INTERSTATE 90, Mont. — I couldn’t stop thinking about the “Big Sky Country” label that someone long ago hung on Montana.
The sky is ample, I suppose. But as we drove from Missoula through Coeur d’Alene, Idaho and Spokane, Wash., I was struck by the sight of all those tall mountains throughout out trek — especially those that towered next to the highway in Montana.
The mountains soared seemingly forever into the sky, rising maybe 9,000 or 10,000 feet above sea level.
The thought occurred to me: Those magnificent mountains impede the volume of sky one would see if we were traveling along more, um, flat terrain.
Thus, the “big sky” isn’t quite so, um, big … you know?
I’ve long noted that the Texas Panhandle, where my wife and I lived for 23 years before our move this spring to the Dallas/Fort Worth Metroplex, is the real big sky country. The sun is in the sky forever. It sets well past 9 p.m. during the peak of the summer.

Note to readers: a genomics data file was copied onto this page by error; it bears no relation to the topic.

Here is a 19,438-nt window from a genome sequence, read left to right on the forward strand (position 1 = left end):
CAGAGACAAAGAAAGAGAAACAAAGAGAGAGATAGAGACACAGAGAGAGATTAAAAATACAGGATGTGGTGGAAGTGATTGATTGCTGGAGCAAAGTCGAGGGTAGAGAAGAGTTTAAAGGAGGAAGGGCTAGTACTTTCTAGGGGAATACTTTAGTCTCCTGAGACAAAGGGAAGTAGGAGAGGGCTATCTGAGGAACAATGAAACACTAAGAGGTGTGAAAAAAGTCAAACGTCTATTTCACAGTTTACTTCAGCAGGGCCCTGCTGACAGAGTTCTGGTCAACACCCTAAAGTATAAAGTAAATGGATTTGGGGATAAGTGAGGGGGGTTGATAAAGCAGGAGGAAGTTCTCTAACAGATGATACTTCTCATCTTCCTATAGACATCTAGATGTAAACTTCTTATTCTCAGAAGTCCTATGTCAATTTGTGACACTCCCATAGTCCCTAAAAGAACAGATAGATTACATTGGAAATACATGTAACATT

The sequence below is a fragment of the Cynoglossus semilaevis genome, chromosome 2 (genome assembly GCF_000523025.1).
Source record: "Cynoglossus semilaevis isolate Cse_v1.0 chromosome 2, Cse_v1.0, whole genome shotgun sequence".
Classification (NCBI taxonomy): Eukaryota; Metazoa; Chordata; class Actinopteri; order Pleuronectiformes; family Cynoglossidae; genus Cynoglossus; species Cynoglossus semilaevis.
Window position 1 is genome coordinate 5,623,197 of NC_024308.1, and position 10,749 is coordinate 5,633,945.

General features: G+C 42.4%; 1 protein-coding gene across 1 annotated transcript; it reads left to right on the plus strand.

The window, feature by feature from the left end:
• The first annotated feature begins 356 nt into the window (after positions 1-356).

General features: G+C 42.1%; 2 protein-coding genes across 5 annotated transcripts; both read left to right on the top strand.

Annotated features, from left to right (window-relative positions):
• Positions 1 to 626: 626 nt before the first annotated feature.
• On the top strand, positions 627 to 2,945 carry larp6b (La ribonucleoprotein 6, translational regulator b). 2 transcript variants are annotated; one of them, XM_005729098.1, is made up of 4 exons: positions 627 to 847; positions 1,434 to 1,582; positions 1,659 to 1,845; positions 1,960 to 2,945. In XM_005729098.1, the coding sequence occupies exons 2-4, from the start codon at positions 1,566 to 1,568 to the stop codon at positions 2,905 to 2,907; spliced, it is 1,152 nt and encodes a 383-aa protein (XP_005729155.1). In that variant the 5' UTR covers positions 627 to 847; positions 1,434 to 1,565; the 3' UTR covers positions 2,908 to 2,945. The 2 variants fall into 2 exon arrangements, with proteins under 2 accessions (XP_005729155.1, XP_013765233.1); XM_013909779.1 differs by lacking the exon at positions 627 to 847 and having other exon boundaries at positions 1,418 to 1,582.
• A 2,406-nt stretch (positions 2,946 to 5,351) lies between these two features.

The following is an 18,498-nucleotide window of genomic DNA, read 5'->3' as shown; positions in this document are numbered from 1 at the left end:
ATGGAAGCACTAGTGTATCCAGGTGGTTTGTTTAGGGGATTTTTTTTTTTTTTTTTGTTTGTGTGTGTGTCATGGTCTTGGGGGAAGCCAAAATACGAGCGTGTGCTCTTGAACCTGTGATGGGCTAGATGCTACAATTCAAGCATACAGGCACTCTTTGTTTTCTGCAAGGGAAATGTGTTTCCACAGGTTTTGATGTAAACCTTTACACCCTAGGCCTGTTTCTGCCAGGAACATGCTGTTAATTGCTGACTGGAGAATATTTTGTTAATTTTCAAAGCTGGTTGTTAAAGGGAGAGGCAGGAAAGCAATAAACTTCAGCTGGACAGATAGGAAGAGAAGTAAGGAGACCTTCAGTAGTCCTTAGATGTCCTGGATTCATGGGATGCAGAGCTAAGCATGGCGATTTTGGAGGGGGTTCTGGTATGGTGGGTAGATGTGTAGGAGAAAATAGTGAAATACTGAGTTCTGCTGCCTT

It’s huge, man!
The Montana sky — when it isn’t covered in smoke, as it as today — is pretty enough. It just isn’t nearly as big as the High Plains sky I grew accustomed to seeing daily for more than two decades.
OK, maybe the Montana sky finds its bigness farther east, where it lacks mountains to jut skyward into the big sky.
But I find it hard to imagine how its size could compare with the sky with that envelops the vast landscape I used to call “home.”